Generally, I would address defendant's personal jurisdictional arguments next. However, because plaintiffs' federal constitutional claims against defendant Palmer are barred by the doctrine of qualified immunity and I decline to exercise supplemental jurisdiction over the state law constitutional claims, I need not address defendant's personal jurisdiction arguments. 4 Charles Alan Wright & Arthur R. Miller, Federal Practice & Procedure § 1067.6 (stating that a court can “resolv[e] the suit on the merits when they clearly must be decided in favor of the party challenging [personal] jurisdiction, thereby obviating any need to decide the question”) (collecting cases); Evangelical Benefit Trust v. Lloyd's Underwriters Syndicate Nos. 2987, 1607, 1183 & 2001, No. 09 C 4004, 2010 WL 2927404, at *3 (N.D. Ill. July 19, 2010) (granting motion to dismiss on merits without resolving question of personal jurisdiction).

         A. Qualified Immunity

         Defendant Palmer argues that he is entitled to immunity for plaintiffs' constitutional claims against him in his individual capacity. Qualified immunity protects government employees from liability for civil damages for actions taken within the scope of their employment unless their conduct violates “clearly established . . . constitutional rights of which a reasonable person would have known.” Harlow v. Fitzgerald, 457 U.S. 800, 818 (1982). See also Saucier v. Katz, 533 U.S. 194, 201 (2001); Pearson v. Callahan, 555 U.S. 223, 236 (2009). “[A] defendant cannot be said to have violated a clearly established right unless the right's contours were sufficiently definite that any reasonable official in the defendant's shoes would have understood that he was violating it. In other words, existing precedent must have placed the statutory or constitutional question confronted by the official beyond debate.” Plumhoff v. Rickard, 134 S.Ct. 2012, 2023 (2014) (quotations and citations omitted). Qualified immunity “give[s] government officials breathing room to make reasonable but mistaken judgment about open legal questions.” Ashcroft v. al-Kidd, 563 U.S. 731, 743 (2011). Although qualified immunity is an affirmative defense, the plaintiff has the burden of defeating it once the defendant raises it. Archer v. Chisholm, 870 F.3d 603, 613 (7th Cir. 2017).

         As set forth in their complaints, plaintiffs' specific constitutional claims arise under the Fourth, Eighth and Fourteenth Amendments and are based on allegations that plaintiffs were subjected to cruel and unusual punishment and excessive force while housed at Copper Lake. With respect to defendant Palmer in particular, however, plaintiffs' complaints contain few allegations about his involvement in the alleged constitution violations. Specifically, the only allegations regarding Palmer are that:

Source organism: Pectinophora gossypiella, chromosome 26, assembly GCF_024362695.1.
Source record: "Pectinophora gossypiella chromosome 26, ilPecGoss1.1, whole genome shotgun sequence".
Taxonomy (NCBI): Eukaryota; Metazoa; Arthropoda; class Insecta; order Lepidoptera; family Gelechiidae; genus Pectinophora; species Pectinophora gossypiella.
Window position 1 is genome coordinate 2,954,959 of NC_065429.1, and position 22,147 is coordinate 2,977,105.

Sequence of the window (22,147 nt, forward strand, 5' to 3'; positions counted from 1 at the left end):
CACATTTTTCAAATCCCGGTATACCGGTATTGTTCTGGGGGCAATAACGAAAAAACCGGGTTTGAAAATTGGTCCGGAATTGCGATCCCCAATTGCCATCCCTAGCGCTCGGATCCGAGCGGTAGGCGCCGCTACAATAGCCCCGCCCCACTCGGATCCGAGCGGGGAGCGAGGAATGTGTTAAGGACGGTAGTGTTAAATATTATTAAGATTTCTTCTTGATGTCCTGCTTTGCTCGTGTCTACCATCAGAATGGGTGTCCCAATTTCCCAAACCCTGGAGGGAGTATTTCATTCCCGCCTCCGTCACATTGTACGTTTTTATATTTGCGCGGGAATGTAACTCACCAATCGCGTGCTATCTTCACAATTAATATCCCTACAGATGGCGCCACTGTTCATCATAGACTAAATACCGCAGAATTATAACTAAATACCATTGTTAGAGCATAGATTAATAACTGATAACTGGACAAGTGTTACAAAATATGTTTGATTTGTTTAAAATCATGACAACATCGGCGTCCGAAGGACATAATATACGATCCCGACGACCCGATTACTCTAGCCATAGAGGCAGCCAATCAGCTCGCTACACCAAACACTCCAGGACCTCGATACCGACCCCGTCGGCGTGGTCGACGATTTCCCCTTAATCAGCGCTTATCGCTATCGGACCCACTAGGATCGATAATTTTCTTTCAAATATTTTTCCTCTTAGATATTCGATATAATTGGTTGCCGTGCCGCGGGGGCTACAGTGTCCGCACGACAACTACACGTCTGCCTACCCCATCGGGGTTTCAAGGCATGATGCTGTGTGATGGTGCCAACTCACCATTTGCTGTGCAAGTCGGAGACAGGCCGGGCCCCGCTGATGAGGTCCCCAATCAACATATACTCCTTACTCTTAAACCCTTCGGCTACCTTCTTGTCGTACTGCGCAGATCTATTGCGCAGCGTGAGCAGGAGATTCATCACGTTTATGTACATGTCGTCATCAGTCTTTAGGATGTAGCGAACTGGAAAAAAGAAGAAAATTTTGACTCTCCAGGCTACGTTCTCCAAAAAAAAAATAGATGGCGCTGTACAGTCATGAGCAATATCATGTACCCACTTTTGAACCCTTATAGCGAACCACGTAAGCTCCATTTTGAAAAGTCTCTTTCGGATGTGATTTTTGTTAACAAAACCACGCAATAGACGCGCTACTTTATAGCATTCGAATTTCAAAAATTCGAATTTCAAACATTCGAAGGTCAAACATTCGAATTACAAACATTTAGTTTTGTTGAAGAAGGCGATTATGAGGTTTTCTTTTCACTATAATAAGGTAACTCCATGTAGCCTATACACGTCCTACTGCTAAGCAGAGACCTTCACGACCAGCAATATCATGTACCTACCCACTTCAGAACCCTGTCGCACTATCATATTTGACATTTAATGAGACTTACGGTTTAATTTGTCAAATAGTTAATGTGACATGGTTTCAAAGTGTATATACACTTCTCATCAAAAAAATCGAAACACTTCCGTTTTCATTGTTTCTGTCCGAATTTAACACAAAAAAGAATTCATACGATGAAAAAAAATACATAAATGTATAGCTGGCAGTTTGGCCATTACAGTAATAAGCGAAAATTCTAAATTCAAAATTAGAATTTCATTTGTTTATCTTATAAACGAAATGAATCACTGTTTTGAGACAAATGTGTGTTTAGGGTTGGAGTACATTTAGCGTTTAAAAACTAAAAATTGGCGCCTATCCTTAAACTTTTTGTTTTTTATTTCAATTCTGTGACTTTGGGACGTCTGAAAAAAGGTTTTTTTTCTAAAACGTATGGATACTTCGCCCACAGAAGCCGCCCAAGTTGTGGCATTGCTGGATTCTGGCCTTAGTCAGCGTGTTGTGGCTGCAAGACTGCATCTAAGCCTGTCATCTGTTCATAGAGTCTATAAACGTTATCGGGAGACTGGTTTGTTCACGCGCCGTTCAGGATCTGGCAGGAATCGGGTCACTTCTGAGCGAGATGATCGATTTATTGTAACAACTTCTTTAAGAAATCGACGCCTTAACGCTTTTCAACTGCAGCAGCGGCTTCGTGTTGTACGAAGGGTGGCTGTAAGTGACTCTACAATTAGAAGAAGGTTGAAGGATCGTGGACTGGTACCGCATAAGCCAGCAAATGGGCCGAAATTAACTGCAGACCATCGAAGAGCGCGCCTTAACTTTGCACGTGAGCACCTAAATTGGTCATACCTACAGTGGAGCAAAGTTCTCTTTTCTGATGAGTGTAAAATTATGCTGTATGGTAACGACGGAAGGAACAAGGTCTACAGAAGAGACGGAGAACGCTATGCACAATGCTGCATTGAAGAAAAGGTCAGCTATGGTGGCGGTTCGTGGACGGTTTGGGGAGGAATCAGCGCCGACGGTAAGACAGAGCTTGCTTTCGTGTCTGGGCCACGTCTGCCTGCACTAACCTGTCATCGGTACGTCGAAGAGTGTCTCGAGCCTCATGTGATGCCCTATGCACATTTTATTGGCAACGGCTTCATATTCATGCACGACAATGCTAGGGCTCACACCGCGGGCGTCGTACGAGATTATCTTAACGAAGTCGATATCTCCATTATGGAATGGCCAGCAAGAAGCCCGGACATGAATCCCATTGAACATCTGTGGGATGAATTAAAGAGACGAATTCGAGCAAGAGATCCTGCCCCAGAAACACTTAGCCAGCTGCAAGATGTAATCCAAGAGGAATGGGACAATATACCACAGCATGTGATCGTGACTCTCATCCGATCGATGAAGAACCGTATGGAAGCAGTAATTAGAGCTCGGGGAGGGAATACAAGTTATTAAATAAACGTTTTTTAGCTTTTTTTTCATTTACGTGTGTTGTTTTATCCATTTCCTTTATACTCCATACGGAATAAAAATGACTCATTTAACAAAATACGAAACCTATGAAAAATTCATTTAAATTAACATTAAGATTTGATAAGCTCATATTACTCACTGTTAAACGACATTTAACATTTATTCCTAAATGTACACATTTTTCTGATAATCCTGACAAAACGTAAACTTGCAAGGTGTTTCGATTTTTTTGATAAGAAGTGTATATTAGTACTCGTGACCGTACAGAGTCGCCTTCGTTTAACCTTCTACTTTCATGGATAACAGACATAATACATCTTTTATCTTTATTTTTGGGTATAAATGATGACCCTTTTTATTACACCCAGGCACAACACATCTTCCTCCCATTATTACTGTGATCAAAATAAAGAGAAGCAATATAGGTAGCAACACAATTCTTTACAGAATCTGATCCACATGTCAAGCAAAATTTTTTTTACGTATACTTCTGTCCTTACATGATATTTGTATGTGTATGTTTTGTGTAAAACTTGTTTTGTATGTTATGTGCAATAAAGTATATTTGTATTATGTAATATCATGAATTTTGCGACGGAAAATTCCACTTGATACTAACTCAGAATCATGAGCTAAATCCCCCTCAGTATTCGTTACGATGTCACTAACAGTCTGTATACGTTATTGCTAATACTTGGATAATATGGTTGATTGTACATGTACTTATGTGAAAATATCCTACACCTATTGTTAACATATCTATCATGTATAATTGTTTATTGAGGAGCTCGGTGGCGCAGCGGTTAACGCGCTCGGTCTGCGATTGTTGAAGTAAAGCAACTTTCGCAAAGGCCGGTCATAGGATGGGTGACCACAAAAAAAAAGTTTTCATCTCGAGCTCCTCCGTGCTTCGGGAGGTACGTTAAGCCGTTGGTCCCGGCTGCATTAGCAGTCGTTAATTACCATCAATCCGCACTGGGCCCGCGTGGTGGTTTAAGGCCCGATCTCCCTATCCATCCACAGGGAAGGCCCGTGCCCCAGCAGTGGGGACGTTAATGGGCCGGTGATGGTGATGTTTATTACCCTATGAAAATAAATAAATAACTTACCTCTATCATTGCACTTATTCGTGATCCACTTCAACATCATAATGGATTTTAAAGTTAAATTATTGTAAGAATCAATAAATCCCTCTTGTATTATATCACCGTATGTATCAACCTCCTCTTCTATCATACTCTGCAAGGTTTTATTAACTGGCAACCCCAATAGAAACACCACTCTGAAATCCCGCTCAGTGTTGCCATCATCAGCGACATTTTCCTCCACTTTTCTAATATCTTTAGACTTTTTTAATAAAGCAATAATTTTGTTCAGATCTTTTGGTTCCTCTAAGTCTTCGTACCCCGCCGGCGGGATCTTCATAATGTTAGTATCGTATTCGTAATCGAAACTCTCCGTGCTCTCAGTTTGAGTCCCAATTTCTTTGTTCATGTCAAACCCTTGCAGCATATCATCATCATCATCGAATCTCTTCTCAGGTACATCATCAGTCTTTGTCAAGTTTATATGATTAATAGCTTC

(1) “[F]or $301 per day per girl, the State of Iowa, by and through Charles Palmer, contracted with the State of Wisconsin for use of the Wisconsin Girls State Training School, ” Cpt. ¶ 20;
(2) “In June 2015, [plaintiff] was in the custody of the Director of the Iowa Department of Human Services, defendant Charles Palmer, pursuant to Court Order, ” Cpt. ¶ 21;
(3) “At all times material hereto, the State of Iowa, by and through Charles Palmer and the Iowa Department of Human Services, monitored and received reports concerning [plaintiff's] confinement at Copper Lake, ” Cpt. ¶ 22;
(4) “At all times relevant hereto, Defendant Palmer knew or should have known of the systemic and excessive use of isolation cells at Copper Lake. Despite such knowledge, Palmer failed to remove the Iowa girls placed at Copper Lake and acted with deliberate indifference in doing so.” Cpt. ¶ 66.

         Plaintiffs clarify in their brief that they are “not claim[ing that their] initial detention or restraint [at Copper Lake] [was] unlawful, [but] instead [are] challeng[ing] the conditions of [their] detention and restraint.” Plts.' Br., dkt. #19, at 18. They further argue that Palmer in particular violated their rights by failing to take steps to remove them from Copper Lake after learning about the systemic and excessive use of isolation cells there. Id. at 14. They concede that “it is true that to remove [plaintiffs] from their Copper ...